Scarred

I bear scars.

Born two and a half months early, at a whopping 2 pounds and 13 ounces, I made my entrance into this world. The doctors told my family that I would not live through the night.

They were wrong. Jesus had other plans.

Complications grew for my Mom and she went into cardiac arrest, losing her life soon after giving me mine.

I bear scars. They run deep.

My Dad had been an alcoholic after serving in the military in both Vietnam and Korea, before I was born. My Mom proved to be a saving grace from the Lord and my Dad stopped drinking after meeting her.

Soon after my Mom died, my Dad picked up alcohol again. Losing her was too much. My sister and I were taken from his care before I was two.

I remember talking to him on the phone and later seeing him in his casket; the bottle won – my Dad had a heart attack when I was almost 5.

I bear scars. They run deep. Much deeper than I would care to admit.

My Grandma raised me. She began to lose her memory when I was in middle school. By the time I was in high school, she was admitted into a nursing home.

I lost what I knew – the house I was raised in, and the care giver that I knew my whole life.

Jesus proved faithful when He gave me an adopted family.

Even still, the hurt remained.

I bear scars. They run deep. Much deeper than I would care to admit. But, there are scars that run much deeper than mine.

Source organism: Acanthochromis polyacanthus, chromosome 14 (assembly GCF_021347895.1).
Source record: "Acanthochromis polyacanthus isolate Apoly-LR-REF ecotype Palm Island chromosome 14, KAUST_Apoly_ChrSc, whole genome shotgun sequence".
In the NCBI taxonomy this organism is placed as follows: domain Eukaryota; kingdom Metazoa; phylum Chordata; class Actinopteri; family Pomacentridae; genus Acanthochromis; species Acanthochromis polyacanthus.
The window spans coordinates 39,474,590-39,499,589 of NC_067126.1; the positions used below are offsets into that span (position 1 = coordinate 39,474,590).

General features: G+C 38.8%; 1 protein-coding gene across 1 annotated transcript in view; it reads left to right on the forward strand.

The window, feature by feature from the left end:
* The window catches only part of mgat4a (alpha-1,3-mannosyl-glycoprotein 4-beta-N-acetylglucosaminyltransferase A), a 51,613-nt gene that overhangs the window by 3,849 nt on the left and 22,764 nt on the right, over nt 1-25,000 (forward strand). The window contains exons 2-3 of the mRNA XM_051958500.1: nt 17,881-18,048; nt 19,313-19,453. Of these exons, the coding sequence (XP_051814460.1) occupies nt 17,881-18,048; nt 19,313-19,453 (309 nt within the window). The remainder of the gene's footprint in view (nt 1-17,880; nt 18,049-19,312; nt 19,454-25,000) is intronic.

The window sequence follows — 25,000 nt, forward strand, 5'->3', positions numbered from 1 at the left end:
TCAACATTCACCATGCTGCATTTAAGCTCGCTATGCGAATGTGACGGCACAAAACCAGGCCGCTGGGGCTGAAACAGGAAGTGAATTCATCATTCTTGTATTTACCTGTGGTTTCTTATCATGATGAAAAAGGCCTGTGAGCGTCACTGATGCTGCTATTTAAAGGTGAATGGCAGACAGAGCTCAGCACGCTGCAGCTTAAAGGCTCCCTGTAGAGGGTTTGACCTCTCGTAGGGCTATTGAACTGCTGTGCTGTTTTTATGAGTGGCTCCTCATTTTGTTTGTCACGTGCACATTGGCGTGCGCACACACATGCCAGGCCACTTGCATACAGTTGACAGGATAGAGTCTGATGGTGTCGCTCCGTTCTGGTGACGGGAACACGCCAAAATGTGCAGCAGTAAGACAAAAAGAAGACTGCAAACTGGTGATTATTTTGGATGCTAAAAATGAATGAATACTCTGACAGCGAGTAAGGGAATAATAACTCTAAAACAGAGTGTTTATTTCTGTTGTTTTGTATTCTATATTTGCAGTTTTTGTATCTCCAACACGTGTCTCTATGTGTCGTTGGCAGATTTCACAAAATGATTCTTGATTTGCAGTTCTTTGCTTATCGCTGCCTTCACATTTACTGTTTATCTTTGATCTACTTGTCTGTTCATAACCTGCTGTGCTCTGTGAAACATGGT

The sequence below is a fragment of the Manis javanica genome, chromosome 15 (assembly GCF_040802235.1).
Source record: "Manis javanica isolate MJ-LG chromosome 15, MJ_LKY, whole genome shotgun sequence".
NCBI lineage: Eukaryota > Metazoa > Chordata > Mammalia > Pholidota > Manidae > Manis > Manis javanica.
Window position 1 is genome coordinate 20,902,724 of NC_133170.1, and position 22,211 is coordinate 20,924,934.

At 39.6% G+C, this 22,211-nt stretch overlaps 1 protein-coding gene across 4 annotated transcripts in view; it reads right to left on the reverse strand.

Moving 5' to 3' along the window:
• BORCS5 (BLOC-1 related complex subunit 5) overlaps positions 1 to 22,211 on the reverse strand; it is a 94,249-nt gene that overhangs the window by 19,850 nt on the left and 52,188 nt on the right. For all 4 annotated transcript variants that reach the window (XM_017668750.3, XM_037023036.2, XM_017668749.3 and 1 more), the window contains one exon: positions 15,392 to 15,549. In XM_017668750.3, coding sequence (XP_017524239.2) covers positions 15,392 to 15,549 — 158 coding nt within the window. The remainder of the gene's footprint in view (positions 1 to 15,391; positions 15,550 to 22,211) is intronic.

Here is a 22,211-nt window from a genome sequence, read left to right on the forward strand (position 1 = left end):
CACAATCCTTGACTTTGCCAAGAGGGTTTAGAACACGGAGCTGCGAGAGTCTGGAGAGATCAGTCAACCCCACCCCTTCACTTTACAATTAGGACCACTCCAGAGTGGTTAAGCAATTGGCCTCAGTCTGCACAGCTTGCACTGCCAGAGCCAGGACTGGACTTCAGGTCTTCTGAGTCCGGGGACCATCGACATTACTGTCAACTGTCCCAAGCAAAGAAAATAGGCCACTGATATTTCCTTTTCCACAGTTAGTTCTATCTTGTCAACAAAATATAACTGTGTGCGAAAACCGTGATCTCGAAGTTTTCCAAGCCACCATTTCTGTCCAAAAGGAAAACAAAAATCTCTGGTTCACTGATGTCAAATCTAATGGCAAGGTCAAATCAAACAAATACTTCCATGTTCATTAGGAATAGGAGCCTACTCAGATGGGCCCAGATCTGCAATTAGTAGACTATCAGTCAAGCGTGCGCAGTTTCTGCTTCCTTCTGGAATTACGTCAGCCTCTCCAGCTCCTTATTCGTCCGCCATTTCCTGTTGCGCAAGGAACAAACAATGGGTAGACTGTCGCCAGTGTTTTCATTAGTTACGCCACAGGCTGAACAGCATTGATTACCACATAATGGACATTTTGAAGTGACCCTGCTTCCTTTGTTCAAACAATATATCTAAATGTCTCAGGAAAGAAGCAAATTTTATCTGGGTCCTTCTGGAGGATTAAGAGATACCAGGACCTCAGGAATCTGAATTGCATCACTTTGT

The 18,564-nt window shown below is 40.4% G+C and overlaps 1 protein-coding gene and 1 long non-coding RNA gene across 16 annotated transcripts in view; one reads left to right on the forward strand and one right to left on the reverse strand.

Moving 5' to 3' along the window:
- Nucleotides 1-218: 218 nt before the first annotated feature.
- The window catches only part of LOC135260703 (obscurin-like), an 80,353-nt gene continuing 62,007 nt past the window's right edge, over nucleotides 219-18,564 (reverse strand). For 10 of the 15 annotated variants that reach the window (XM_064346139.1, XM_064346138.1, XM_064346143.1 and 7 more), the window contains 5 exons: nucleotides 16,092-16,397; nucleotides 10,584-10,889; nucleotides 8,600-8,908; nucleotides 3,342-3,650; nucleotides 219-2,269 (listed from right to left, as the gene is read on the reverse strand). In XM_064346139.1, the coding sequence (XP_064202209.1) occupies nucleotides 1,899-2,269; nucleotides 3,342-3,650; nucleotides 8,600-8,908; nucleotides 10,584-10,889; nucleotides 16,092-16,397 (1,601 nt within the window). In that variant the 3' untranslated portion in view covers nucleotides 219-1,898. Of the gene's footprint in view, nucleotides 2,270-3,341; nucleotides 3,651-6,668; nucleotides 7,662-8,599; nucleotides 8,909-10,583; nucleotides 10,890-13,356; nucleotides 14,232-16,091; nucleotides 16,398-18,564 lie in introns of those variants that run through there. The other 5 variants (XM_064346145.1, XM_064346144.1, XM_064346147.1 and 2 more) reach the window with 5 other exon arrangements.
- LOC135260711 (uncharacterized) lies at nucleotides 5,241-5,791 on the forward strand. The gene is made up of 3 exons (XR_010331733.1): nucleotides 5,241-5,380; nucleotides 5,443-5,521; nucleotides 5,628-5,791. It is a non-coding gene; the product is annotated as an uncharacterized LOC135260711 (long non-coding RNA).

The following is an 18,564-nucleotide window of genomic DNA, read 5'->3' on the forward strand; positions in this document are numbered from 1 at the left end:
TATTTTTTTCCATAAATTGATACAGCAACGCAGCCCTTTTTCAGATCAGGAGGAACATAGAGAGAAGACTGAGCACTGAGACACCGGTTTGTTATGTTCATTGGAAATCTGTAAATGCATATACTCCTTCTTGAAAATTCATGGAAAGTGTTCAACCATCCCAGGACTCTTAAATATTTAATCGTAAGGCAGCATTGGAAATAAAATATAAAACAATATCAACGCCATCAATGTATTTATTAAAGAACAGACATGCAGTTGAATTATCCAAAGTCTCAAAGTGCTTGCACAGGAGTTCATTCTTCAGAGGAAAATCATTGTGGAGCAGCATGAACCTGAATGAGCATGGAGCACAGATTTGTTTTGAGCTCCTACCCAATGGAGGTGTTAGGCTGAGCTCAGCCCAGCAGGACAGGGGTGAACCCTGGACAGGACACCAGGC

These scars belong to the Man who changed the course of history with His life, death, and resurrection.

His Name is Jesus and He came in a body like yours and mine. A body that could be broken, hurt, and scarred.

All this took place to fulfill what the Lord had spoken by the prophet: “Behold, a virgin shall conceive and bear a son, and they shall call his name Immanuel”. (which means God with us). (Matthew 1:22-23 ESV)

Immanuel. His body was able to be scarred, and scarred it would be. Innocent Immanuel was crucified, nailed to wood, and took my sin and brokenness with Him. With His last breath, He bought my life.

The difference is – His lungs would expand again three days later. He walked out of the grave.

The once bleeding wounds on His wrists and feet are now closed, but the marks of redemption are still visible.

They will eternally serve as a memory of what Jesus did to win us back, to redeem the broken and hurt.

I don’t know your story Reader, but I know you bear scars too. You are rehearsing them in your head right now as you are reading these words.

But because Jesus bears scars, yours can be redeemed. You need not despise them – the scars can only make you look more like Him.

What is holding you back from meeting Jesus at the cross?

Is it the fear that your scars are too deep? His ran deeper for you.
Is it the shame of what you’ve done to get the scars? His blood ran red to cleanse you.
Is it the rage that rises when you think of those who wounded you? Look to the Cross!

Friend, we may have scars. They may run deep. Rest assured, there is no scar too deep for Jesus.